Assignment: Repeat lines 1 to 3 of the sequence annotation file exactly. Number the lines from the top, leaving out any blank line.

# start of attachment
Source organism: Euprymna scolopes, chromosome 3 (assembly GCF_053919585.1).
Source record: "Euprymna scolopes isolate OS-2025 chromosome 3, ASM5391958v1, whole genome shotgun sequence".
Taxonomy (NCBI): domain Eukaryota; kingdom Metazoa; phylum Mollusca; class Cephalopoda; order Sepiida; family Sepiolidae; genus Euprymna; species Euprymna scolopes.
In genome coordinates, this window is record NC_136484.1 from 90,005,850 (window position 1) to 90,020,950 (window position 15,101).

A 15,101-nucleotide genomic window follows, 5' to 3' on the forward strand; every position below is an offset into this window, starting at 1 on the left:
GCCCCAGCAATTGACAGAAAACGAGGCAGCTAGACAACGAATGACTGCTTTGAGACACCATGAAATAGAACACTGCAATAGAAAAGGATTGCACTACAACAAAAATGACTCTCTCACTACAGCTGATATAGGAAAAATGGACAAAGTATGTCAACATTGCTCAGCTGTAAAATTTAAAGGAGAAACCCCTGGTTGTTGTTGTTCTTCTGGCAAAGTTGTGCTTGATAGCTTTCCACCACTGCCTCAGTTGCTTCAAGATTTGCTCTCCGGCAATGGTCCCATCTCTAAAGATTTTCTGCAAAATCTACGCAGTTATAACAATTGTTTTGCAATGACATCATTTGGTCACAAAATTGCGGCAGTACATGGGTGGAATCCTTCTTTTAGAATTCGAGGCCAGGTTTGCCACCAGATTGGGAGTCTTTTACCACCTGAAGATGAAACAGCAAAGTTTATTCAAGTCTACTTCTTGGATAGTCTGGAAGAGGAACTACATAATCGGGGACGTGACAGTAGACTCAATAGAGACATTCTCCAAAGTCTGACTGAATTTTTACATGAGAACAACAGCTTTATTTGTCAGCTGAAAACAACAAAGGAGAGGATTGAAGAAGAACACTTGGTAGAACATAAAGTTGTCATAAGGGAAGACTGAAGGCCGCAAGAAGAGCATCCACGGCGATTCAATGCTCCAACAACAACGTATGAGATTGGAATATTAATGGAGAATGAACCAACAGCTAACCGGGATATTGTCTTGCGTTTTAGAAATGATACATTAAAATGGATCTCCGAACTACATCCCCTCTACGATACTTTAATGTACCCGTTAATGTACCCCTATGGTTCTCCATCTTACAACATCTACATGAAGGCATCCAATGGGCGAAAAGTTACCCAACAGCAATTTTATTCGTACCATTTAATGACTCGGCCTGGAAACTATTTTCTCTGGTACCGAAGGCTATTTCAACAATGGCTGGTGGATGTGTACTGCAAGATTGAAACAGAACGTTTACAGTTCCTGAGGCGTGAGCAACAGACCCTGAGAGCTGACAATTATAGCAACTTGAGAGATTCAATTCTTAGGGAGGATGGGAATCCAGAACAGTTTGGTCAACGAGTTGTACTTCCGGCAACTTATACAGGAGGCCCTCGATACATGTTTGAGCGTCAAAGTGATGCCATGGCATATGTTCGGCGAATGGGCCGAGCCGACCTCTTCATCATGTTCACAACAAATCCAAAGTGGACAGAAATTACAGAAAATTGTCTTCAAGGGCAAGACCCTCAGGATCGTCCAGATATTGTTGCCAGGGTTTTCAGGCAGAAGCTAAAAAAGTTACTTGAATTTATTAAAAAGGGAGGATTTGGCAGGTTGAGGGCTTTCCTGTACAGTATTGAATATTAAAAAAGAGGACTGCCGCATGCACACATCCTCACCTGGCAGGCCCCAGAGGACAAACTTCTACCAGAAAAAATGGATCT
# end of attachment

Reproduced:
Source organism: Euprymna scolopes, chromosome 3 (assembly GCF_053919585.1).
Source record: "Euprymna scolopes isolate OS-2025 chromosome 3, ASM5391958v1, whole genome shotgun sequence".
Taxonomy (NCBI): domain Eukaryota; kingdom Metazoa; phylum Mollusca; class Cephalopoda; order Sepiida; family Sepiolidae; genus Euprymna; species Euprymna scolopes.